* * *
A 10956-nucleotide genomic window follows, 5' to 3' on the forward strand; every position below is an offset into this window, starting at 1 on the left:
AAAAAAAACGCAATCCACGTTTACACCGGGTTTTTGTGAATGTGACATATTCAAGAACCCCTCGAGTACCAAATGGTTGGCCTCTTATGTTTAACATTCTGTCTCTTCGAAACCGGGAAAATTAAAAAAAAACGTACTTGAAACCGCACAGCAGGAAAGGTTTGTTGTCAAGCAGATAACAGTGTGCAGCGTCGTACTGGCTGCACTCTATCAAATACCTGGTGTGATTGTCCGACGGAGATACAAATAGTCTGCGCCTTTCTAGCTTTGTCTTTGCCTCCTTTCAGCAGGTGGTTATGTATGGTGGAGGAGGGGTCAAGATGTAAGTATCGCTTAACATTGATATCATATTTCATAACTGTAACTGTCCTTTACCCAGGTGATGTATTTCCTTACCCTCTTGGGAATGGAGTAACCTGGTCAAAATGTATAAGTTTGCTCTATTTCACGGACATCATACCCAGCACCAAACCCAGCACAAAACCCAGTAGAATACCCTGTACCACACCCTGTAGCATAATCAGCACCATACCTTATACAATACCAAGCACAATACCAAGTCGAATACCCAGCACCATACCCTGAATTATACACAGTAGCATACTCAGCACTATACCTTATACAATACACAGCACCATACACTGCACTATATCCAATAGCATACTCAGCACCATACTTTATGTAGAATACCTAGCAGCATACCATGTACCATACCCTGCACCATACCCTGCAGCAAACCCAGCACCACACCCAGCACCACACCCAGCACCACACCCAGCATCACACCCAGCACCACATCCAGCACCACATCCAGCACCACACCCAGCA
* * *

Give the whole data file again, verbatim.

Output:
A 10956-nucleotide genomic window follows, 5' to 3' on the forward strand; every position below is an offset into this window, starting at 1 on the left:
AAAAAAAACGCAATCCACGTTTACACCGGGTTTTTGTGAATGTGACATATTCAAGAACCCCTCGAGTACCAAATGGTTGGCCTCTTATGTTTAACATTCTGTCTCTTCGAAACCGGGAAAATTAAAAAAAAACGTACTTGAAACCGCACAGCAGGAAAGGTTTGTTGTCAAGCAGATAACAGTGTGCAGCGTCGTACTGGCTGCACTCTATCAAATACCTGGTGTGATTGTCCGACGGAGATACAAATAGTCTGCGCCTTTCTAGCTTTGTCTTTGCCTCCTTTCAGCAGGTGGTTATGTATGGTGGAGGAGGGGTCAAGATGTAAGTATCGCTTAACATTGATATCATATTTCATAACTGTAACTGTCCTTTACCCAGGTGATGTATTTCCTTACCCTCTTGGGAATGGAGTAACCTGGTCAAAATGTATAAGTTTGCTCTATTTCACGGACATCATACCCAGCACCAAACCCAGCACAAAACCCAGTAGAATACCCTGTACCACACCCTGTAGCATAATCAGCACCATACCTTATACAATACCAAGCACAATACCAAGTCGAATACCCAGCACCATACCCTGAATTATACACAGTAGCATACTCAGCACTATACCTTATACAATACACAGCACCATACACTGCACTATATCCAATAGCATACTCAGCACCATACTTTATGTAGAATACCTAGCAGCATACCATGTACCATACCCTGCACCATACCCTGCAGCAAACCCAGCACCACACCCAGCACCACACCCAGCACCACACCCAGCATCACACCCAGCACCACATCCAGCACCACATCCAGCACCACACCCAGCA